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Keys to ascending the consumer-internet throne

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“Category kings,” defined as market-share leaders in particular business sectors, often wind up creating the majority of the market value relative to their competition. This advantage is particularly pronounced in technology: According to some research, more than 70 percent of the value created in technology markets is generated by the category’s king (think Amazon in retail, Facebook in social media, etc.).

In fact, research we recently conducted around this topic showed that five-sixths of the market value generated by these leading tech players comes from businesses driven by “network effects,” the phenomenon of a product or service becoming more valuable as more people use it. (This insight is based on an analysis of companies first compiled by consultants Play Bigger Advisors, with valuations updated as of December 31, 2016.)

Our recent, more-detailed analysis around network effects found that they are, in many ways, more potent than many of us have thought: They lead to more efficient sales and marketing activity; create strong barriers to competition; and can lead to explosive growth as a category king’s base of users grows at a fast rate.

Today there is a new class of prominent network-effect companies — such as Airbnb, Uber and Snapchat, all potential IPOs in the next 12 to 18 months (Snapchat’s parent has filed for its offering) — that have created and dominated enormous winner-take-most markets, including lodging and transportation.

These companies’ success and increasing visibility prompted us to try to quantify the specific value of network effects in consumer-technology markets, particularly among category kings. One of our outputs is the new Battery Ventures Network Effect Index (available on our website). We believe the index and its related data hold insights to better understand the network-effect economy.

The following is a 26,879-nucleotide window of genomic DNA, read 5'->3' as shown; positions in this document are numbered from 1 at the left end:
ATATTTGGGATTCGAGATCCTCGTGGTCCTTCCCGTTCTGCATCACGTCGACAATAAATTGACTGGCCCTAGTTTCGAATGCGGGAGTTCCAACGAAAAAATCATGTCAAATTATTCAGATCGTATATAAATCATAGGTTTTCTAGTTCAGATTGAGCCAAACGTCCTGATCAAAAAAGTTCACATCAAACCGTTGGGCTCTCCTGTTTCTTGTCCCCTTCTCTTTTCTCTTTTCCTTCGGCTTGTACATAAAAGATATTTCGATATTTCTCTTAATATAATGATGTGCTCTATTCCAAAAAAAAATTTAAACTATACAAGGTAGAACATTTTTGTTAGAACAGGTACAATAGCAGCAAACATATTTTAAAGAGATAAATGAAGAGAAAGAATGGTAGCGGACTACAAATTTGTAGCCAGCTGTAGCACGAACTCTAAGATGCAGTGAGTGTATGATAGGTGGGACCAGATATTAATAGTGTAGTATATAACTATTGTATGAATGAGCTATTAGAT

What worked to create a network effect yesterday isn’t guaranteed to “kill it” tomorrow.

The index is a market-cap weighted group of 36 current or previously publicly traded consumer-internet companies, each valued at $1 billion or more (as of December 31, 2016), whose business models can — in whole or in part — be attributed to network effects. As you can see from the chart below, the stocks of companies in the BNI have together risen by 161 percent and outperformed the S&P by 84 percent over the last five years, and outperformed the tech-heavy NASDAQ by 60 percent. This means that if you invested $1,000 in this basket of companies in 2011, you would have about $2,606 today.

The combined value of all the companies in our index is $1.08 trillion, and the average time from founding to IPO was 8.0 years, compared to a broader average of 11 years for venture-backed companies.

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Using publicly available data from research firm CapitalIQ, we assembled the index to update dynamically each month. The numbers on the Y axis represent aggregate increase in market cap.

Here is a list of all 36 current or previously public companies that comprise the index:

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Asterisked are past or present BV investments. Values denoted are public company market capitalizations as of December 31, 2016. HomeAway, OpenTable, Kayak and Trulia were previously public companies before being acquired, and values shown are acquisition values.

Our index includes three discrete categories of companies:

  • Transactional Marketplaces: Destinations where sellers and consumers meet to buy products or services. Examples here are travel site Priceline, food-delivery service GrubHub and Chinese e-commerce site Alibaba.
  • Ad-Driven Marketplaces: These companies — like Zillow, Yelp and TripAdvisor — let consumers use the service for free, but try to get sellers (real estate agents, dry cleaners, hotels) to buy ads to fund the content.
  • Social Networks: Prominent companies in this category include Facebook, Snapchat and WhatsApp.

Below is a look at how the stocks of these three different types of network-effect companies have performed over the last five years.

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Using publicly available data from research firm CapitalIQ, we assembled the index to update dynamically each month. The numbers on the Y axis represent aggregate increase in market cap.

As expected, the social networks in the index performed exceedingly well, driven by the growth of companies like Facebook, Tencent, LinkedIn and others, increasing 254 percent over the five-year period. Interestingly, ad-driven marketplaces also performed well against the indices, and even relative to their transactional-marketplace counterparts. Ad-driven marketplaces beat the S&P 500 by 57 percent and even the tech-heavy NASDAQ by 32 percent, suggesting that their network effects enabled them to grow even in the public markets.

There were several other, high-level takeaways from our research: